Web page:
In case you missed the announcement on Sunday morning, the Session has called a congregational meeting for this Sunday immediately following the morning worship service. I know it is Memorial Day weekend, but if you are in town please plan on being at this meeting. The purpose of the meeting is to vote on a change in the terms of Robert Row’s call. We failed to take note of the tax ramifications of Robert’s ordination, and so if his terms of call are not changed he will take a large hit in his take home pay. The Session does not desire to penalize Robert financially for getting ordained, and so recommends that we increase the terms of his call to keep his take home pay the same. Since money has already been budgeted for his payroll taxes for 2010, this change does not need to result in a change to the overall budget. More information will be given at the congregational meeting. Following the meeting, we will have a church wide fellowship meal, since it is a fifth Sunday. And don’t forget to come back this Sunday evening for the joint worship service with First Presbyterian in Crossville and Faith Presbyterian in Cookeville (OPC)!


Now that Robert has been ordained as a teaching elder, we only have three ruling elders on our Session. Thus the Session has voted to begin the process of electing additional ruling elders. This process is not quick, and includes nomination, training, examination, and election. During the month of June, we will take nominations for the office of elder. You need to speak to the man you desire to nominate, and they must be willing to be nominated. There will be cards available at the greeter’s table throughout the month of June, as well as an elder election guide. Be praying that the Lord would show you who you might nominate, if anyone; and if the Lord is working in your life to call you to be an elder, please do not resist that call. The Session needs more help as we seek to shepherd the flock of God which He has entrusted to us; we need more wise counselors as we seek to oversee and manage and rule the church of God; we need more men willing to commit to teaching the word of God and praying for God’s people and dealing with the hearts of God’s people. We’ll be studying I Peter 5 this coming Lord’s Day to help us prepare for the election process.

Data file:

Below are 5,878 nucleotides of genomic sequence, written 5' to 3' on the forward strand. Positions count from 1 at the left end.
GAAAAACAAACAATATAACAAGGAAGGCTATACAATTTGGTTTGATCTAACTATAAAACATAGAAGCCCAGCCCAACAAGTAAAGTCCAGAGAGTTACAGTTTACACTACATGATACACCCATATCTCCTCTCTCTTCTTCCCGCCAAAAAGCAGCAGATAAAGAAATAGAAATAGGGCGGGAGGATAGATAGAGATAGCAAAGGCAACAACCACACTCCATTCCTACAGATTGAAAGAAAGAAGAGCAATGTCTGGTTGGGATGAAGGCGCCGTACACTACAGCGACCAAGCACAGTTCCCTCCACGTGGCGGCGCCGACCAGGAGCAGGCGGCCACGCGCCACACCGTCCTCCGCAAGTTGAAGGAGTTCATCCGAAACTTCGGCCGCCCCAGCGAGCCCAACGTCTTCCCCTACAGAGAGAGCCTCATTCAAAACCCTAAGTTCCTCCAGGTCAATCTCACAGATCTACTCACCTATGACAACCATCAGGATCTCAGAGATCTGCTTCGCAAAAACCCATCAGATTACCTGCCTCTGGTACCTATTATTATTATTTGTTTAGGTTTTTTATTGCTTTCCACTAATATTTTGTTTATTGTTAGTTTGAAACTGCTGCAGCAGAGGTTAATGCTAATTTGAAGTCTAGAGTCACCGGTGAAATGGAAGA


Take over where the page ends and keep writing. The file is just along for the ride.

On a personal note, I want to ask you to pray for me as I take my study week June 7-11 down at Reformed Theological Seminary in Jackson, MS. We’ll be staying at Elizabeth’s parent’s house, so not only will we and the kids get to spend good time with them, but I will eat a lot better than I have at my past study weeks! I hope to spend time in prayer, being refreshed in God’s word, and reading and preparing for an upcoming sermon series in the book of Joshua. Please be praying for me that I would have grace to commune with the Lord, to rest in His grace, to be recharged for ministry among you, and to work for His glory and your good. I am so thankful that God has called me to minister among you, and I pray that He would continue to use me to grow you and gather the lost to His glory.

Your Pastor,